Democrats with an eye on the White House in 2016 have gone all in on enacting gun control policies following the Newtown massacre and have been met with mixed success.
Vice President Joe Biden, who was charged by President Barack Obama to lead the White House push for new legislation, just presided over a losing Senate vote on a bipartisan background check measure. New York Gov. Andrew Cuomo and Maryland Gov. Martin O'Malley, both said to be eyeing a potential presidential run, each successfully passed comprehensive gun reforms in their respective states.
But experts say their win-loss records on the issue will have little bearing on their ability to woo voters in a presidential primary.
"Biden is pretty popular up here among Democrats, I don't think he's going to lose any support for not being able to get a gun control bill shepherded through," says Andy Smith, a political science professor at the University of New Hampshire. "He's not going to be taking the responsibility for it. Even the voters of New Hampshire understand the power of the vice presidency on most things is not much. It possibly would help the [governors] who could point to something done in their states."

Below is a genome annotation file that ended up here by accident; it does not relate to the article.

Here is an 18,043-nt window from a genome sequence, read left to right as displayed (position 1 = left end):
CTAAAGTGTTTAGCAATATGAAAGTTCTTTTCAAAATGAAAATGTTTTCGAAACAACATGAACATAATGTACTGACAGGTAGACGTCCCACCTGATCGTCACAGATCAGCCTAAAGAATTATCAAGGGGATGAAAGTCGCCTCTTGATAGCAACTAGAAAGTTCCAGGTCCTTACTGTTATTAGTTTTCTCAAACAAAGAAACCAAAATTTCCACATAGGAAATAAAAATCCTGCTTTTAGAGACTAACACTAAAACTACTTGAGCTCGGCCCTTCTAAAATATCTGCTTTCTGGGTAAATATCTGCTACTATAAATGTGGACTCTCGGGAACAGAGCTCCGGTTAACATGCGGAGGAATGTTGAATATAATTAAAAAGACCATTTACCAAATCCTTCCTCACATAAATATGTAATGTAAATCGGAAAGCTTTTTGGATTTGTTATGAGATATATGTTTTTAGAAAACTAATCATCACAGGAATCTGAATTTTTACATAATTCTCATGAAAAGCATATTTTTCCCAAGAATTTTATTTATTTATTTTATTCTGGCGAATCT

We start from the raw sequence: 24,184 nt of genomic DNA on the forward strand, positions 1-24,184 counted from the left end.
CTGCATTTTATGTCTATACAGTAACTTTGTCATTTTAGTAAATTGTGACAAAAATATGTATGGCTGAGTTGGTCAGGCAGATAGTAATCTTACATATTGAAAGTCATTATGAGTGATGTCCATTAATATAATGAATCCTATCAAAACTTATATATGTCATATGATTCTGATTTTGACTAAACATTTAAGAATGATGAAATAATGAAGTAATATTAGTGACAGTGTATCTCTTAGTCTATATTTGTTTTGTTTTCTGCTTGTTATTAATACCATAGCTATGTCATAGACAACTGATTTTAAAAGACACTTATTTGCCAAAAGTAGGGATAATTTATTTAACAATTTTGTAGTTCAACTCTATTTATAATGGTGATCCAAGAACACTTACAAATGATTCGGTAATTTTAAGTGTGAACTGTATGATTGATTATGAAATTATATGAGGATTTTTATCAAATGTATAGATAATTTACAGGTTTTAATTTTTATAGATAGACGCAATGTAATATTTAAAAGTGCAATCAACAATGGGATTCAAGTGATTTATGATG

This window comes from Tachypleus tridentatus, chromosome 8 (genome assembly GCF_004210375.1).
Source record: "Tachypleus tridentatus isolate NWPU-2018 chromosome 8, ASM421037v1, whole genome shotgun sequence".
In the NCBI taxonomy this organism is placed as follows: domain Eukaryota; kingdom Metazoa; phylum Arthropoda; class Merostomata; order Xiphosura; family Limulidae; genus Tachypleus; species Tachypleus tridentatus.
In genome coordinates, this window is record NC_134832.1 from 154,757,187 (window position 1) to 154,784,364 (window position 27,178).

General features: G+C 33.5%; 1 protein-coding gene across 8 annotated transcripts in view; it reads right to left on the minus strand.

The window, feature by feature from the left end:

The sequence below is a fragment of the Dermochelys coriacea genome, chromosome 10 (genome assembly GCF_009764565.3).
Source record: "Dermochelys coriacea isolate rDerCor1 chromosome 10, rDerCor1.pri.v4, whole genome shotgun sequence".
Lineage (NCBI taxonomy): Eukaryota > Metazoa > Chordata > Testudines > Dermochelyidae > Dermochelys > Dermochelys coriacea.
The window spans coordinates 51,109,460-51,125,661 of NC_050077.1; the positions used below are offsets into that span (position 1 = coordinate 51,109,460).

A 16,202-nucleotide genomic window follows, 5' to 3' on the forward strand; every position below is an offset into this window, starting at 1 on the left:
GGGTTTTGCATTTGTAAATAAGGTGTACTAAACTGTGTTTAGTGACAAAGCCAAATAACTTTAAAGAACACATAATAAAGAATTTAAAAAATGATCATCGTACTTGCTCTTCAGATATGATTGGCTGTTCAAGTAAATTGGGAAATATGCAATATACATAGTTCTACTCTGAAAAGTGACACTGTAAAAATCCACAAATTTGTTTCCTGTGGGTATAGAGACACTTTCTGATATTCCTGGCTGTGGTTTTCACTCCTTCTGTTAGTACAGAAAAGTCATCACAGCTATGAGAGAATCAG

New Hampshire, home to the first presidential primary, boasts a high gun ownership rate – about 44 percent, Smith adds.
Still, he says, "these aren't even secondary issues, they are usually tertiary issues – they are just not the things people are concerned about on a day-to-day basis."
And gun reform legislation experts say one failed Senate vote doesn't spell an end to the fight for someone like Biden.
Jon Vernick, co-director of the Johns Hopkins Center for Gun Policy and Research, says already more has been done in the wake of Newtown than other mass shootings in recent years.
"At the state level, we've seen four not just modest but major new pieces of legislation enacted in New York, Connecticut, Maryland and Colorado, and we've seen much more happen in the Senate," he says, adding that historically, federal gun policy takes years to accomplish.
"To enact the Brady Act in 1993, which is the basic law requiring background checks at least for sales from licensed gun dealers, that didn't get enacted the first year it was introduced, even the first year it was seriously debated," Vernick says. "The history of major changes in gun violence prevention legislation is one that involves keeping at it. Reform to gun policy is clearly a marathon and not a sprint."
Hillary Clinton, thought to be the front-runner for the Democratic presidential nomination, has been largely silent during the recent debate.